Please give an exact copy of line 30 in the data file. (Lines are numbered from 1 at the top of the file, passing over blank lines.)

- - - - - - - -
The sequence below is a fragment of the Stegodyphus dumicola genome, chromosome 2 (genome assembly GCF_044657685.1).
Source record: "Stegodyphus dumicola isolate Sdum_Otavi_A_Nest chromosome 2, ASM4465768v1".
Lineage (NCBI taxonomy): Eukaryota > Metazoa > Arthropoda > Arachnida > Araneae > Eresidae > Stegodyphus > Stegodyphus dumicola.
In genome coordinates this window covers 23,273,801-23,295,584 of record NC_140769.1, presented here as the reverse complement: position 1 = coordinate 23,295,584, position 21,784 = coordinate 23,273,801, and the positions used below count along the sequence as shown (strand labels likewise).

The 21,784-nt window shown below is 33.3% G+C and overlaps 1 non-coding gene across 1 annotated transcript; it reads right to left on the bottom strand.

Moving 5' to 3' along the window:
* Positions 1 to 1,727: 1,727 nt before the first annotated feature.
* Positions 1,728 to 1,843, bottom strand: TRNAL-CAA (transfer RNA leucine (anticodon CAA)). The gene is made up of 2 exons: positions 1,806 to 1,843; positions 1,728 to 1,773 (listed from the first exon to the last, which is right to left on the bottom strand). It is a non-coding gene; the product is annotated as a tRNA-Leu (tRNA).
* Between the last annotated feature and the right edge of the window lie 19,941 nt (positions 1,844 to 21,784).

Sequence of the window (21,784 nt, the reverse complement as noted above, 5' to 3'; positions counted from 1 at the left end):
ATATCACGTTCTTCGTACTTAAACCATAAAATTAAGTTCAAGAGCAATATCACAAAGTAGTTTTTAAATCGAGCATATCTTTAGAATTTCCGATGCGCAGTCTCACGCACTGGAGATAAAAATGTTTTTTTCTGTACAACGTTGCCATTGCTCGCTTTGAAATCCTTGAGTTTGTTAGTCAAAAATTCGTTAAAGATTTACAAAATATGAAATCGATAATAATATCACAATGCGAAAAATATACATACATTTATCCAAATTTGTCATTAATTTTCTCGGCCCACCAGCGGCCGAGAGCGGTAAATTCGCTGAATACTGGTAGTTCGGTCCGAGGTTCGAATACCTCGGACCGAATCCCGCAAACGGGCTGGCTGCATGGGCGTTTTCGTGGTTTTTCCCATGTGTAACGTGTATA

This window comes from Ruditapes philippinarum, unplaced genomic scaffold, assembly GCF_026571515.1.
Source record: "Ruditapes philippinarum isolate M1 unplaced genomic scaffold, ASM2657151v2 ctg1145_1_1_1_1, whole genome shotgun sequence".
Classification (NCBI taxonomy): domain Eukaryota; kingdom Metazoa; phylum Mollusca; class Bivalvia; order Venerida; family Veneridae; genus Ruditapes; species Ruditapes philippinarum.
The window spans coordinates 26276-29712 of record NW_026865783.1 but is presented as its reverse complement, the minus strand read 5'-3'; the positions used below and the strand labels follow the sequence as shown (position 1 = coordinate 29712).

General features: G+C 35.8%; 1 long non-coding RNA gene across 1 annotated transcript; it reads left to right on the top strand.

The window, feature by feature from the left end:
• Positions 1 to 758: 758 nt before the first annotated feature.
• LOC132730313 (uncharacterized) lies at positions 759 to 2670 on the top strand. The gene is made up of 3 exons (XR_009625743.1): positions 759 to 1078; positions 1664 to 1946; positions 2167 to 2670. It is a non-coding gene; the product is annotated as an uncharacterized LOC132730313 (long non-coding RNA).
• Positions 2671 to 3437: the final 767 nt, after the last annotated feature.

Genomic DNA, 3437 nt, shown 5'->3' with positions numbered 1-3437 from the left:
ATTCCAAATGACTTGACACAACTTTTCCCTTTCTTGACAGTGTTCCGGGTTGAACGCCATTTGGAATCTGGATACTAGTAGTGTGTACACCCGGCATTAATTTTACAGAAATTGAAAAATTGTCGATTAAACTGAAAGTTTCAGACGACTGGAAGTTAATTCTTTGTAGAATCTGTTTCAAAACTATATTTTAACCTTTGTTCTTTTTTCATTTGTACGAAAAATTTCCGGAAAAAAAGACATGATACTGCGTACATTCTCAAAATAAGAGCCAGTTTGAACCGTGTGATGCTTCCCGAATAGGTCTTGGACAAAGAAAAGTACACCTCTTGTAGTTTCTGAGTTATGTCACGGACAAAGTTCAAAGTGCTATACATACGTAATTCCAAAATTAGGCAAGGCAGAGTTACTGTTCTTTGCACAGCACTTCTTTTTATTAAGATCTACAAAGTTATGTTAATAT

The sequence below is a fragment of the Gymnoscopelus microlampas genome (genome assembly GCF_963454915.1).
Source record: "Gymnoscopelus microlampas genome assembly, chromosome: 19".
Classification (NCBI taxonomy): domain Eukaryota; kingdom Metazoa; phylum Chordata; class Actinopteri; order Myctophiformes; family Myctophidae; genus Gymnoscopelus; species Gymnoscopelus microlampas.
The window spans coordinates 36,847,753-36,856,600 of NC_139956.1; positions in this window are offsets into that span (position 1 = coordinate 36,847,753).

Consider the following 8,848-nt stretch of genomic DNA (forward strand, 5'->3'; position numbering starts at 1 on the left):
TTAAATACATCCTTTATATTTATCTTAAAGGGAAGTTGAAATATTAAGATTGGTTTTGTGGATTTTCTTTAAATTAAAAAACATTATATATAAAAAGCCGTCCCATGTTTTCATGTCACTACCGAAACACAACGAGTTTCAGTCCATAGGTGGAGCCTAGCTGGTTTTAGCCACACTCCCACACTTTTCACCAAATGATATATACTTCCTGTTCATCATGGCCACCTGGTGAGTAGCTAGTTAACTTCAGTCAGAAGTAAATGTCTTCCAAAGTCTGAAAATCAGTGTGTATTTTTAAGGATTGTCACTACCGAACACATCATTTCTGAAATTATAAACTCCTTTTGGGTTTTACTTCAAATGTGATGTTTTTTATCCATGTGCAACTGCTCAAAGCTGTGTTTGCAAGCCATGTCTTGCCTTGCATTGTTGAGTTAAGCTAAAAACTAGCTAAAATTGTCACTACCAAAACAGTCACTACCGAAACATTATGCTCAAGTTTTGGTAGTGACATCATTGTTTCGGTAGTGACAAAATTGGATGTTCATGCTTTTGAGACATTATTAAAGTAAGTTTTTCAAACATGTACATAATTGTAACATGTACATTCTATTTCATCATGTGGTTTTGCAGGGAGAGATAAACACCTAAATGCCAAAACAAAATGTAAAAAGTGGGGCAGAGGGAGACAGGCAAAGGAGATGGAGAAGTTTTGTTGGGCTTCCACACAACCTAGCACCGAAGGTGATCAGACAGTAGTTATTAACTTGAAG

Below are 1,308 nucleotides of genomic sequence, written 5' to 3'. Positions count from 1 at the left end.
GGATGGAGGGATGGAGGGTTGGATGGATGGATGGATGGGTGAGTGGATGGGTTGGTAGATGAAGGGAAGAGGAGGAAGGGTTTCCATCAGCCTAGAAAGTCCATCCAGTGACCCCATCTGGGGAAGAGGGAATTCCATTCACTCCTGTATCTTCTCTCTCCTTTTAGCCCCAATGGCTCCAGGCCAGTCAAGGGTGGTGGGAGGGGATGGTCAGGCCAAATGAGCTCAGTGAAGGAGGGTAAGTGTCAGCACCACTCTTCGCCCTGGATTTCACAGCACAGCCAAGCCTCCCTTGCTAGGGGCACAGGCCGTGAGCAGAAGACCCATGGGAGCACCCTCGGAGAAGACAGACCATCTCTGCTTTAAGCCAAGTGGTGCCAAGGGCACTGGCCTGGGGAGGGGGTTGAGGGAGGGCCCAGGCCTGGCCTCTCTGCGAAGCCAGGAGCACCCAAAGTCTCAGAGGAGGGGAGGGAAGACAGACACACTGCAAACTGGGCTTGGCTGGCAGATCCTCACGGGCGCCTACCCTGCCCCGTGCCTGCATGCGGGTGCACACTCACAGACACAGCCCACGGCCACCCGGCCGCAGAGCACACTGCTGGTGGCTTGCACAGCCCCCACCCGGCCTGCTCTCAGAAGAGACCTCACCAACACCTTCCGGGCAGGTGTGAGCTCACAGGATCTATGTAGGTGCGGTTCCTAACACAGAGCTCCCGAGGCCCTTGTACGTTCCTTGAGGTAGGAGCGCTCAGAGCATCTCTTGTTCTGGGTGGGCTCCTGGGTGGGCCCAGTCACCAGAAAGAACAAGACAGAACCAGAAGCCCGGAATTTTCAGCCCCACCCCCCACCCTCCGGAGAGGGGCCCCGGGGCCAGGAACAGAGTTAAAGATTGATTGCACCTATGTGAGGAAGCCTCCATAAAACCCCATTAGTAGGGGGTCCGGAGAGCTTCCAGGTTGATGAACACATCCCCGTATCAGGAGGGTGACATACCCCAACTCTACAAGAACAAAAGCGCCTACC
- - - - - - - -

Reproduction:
GGATGGAGGGATGGAGGGTTGGATGGATGGATGGATGGGTGAGTGGATGGGTTGGTAGATGAAGGGAAGAGGAGGAAGGGTTTCCATCAGCCTAGAAAGTCCATCCAGTGACCCCATCTGGGGAAGAGGGAATTCCATTCACTCCTGTATCTTCTCTCTCCTTTTAGCCCCAATGGCTCCAGGCCAGTCAAGGGTGGTGGGAGGGGATGGTCAGGCCAAATGAGCTCAGTGAAGGAGGGTAAGTGTCAGCACCACTCTTCGCCCTGGATTTCACAGCACAGCCAAGCCTCCCTTGCTAGGGGCACAGGCCGTGAGCAGAAGACCCATGGGAGCACCCTCGGAGAAGACAGACCATCTCTGCTTTAAGCCAAGTGGTGCCAAGGGCACTGGCCTGGGGAGGGGGTTGAGGGAGGGCCCAGGCCTGGCCTCTCTGCGAAGCCAGGAGCACCCAAAGTCTCAGAGGAGGGGAGGGAAGACAGACACACTGCAAACTGGGCTTGGCTGGCAGATCCTCACGGGCGCCTACCCTGCCCCGTGCCTGCATGCGGGTGCACACTCACAGACACAGCCCACGGCCACCCGGCCGCAGAGCACACTGCTGGTGGCTTGCACAGCCCCCACCCGGCCTGCTCTCAGAAGAGACCTCACCAACACCTTCCGGGCAGGTGTGAGCTCACAGGATCTATGTAGGTGCGGTTCCTAACACAGAGCTCCCGAGGCCCTTGTACGTTCCTTGAGGTAGGAGCGCTCAGAGCATCTCTTGTTCTGGGTGGGCTCCTGGGTGGGCCCAGTCACCAGAAAGAACAAGACAGAACCAGAAGCCCGGAATTTTCAGCCCCACCCCCCACCCTCCGGAGAGGGGCCCCGGGGCCAGGAACAGAGTTAAAGATTGATTGCACCTATGTGAGGAAGCCTCCATAAAACCCCATTAGTAGGGGGTCCGGAGAGCTTCCAGGTTGATGAACACATCCCCGTATCAGGAGGGTGACATACCCCAACTCTACAAGAACAAAAGCGCCTACC